Israel’s Supreme Court on Monday postponed a decision in the case of Palestinian families being evicted by Israeli settlers in annexed East Jerusalem, an issue that escalated into armed conflict in May.
Palestinians said the offer had been made to remain in their properties in the Sheikh Jarrah neighborhood as “protected tenants” who would recognize Israeli ownership of the houses and pay a token annual rent, but they declined.
“They put a lot of pressure on us to reach an agreement with the Israeli settlers in which we would rent from the settler organizations,” said Muhammad el-Kurd, of one of the four Palestinian families at the heart of the case.
“Of course this is rejected,” he said.
Justice Isaac Amit called for further documentation, saying “we will publish a decision later”, but without setting a date.
Monday’s hearing was part of a years-long legal battle waged by Jewish-Israeli organizations that attempted to reclaim property from Jews in East Jerusalem before Israel’s founding in 1948.
Palestinian residents say Jordan granted them homes on the property after they were evicted from cities that became Israel.
Attorney Sami Irshid, who represents the Palestinians, on Monday urged his clients to reject Jewish-Israeli claims in any settlement.
“We are willing to be listed as protected tenants while preserving our rights,” he said in court. “We will ask for recognition of the property rights that the government of Jordan has given us.”
Ilan Shemer, who represents Jewish Israelis, said: “This settlement will be an empty settlement.”
The case has become an international affair, with dozens of people demonstrating outside of court on Monday.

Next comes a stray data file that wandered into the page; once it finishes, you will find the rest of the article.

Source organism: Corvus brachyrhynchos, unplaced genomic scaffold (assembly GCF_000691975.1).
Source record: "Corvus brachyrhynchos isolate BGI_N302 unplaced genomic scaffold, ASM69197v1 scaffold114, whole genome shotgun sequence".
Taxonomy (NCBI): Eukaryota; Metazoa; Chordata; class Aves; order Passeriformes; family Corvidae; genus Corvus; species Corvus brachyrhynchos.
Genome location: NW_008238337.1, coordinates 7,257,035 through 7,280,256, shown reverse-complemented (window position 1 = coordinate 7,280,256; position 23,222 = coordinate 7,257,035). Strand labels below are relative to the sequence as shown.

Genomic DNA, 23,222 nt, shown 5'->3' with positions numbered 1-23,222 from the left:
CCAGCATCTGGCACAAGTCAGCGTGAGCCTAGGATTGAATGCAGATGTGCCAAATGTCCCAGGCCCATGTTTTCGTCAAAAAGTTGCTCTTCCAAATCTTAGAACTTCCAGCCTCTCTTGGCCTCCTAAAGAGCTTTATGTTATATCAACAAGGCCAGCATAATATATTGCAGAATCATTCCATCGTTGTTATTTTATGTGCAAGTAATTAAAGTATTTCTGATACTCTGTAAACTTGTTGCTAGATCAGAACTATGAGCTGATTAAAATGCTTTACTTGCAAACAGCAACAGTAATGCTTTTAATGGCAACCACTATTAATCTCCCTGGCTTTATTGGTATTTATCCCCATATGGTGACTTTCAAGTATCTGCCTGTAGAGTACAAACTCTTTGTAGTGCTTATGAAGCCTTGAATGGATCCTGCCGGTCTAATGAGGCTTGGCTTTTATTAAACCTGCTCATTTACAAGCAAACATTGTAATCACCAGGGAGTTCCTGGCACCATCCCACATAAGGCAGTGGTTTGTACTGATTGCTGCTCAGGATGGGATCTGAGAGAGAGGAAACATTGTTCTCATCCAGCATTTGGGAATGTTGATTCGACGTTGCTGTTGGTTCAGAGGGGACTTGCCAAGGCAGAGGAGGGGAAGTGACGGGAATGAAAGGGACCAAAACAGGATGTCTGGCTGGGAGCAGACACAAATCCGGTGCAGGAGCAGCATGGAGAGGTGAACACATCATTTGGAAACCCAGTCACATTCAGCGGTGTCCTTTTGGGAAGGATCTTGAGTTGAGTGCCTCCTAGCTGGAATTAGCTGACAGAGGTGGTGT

11-Day Gaza War
The clashes in May over possible evictions of Sheikh Jarrah spread to the Al-Aqsa Mosque in Jerusalem, sparking an Israeli crackdown that escalated into an 11-day war between Israel and Palestinian militants in the Gaza Strip.
The families in Monday’s case appealed to the Supreme Court after two lower courts ruled that under Israeli property law, the houses in question belonged to the Jewish owners who bought the lots before 1948.
In 1956, when East Jerusalem was under Jordanian control, Amman leased plots of land to families in Sheikh Jarrah, and the UN Agency for Palestine Refugees built houses for them.
Jordan promised to register the properties in their name but did not complete the process until Israel conquered and annexed East Jerusalem in 1967 in a way never recognized by the international community.
In 1970, Israel passed a law allowing Jews to reclaim land in East Jerusalem that they had lost in 1948, even if Palestinians were already living there.
There is no such option for Palestinians who have lost homes or land.
Jerusalem deputy mayor Arieh King, who supports Jewish Israeli claims in the neighborhood, denounced the court’s postponement.
“As long as the court continues this, there will be more room for Arabs to cause riots,” King told AFP.
Instead, he said the court should rule that the country is Jewish “and end of story”.
Palestinian lawyer Irshid told AFP after the hearing: “There is reason for optimism”.
Israeli anti-settlement group Ir Amim says more than 1,000 Palestinians are at risk of losing their homes to Jewish settler groups and individuals in East Jerusalem’s Sheikh Jarrah and Silwan neighborhood.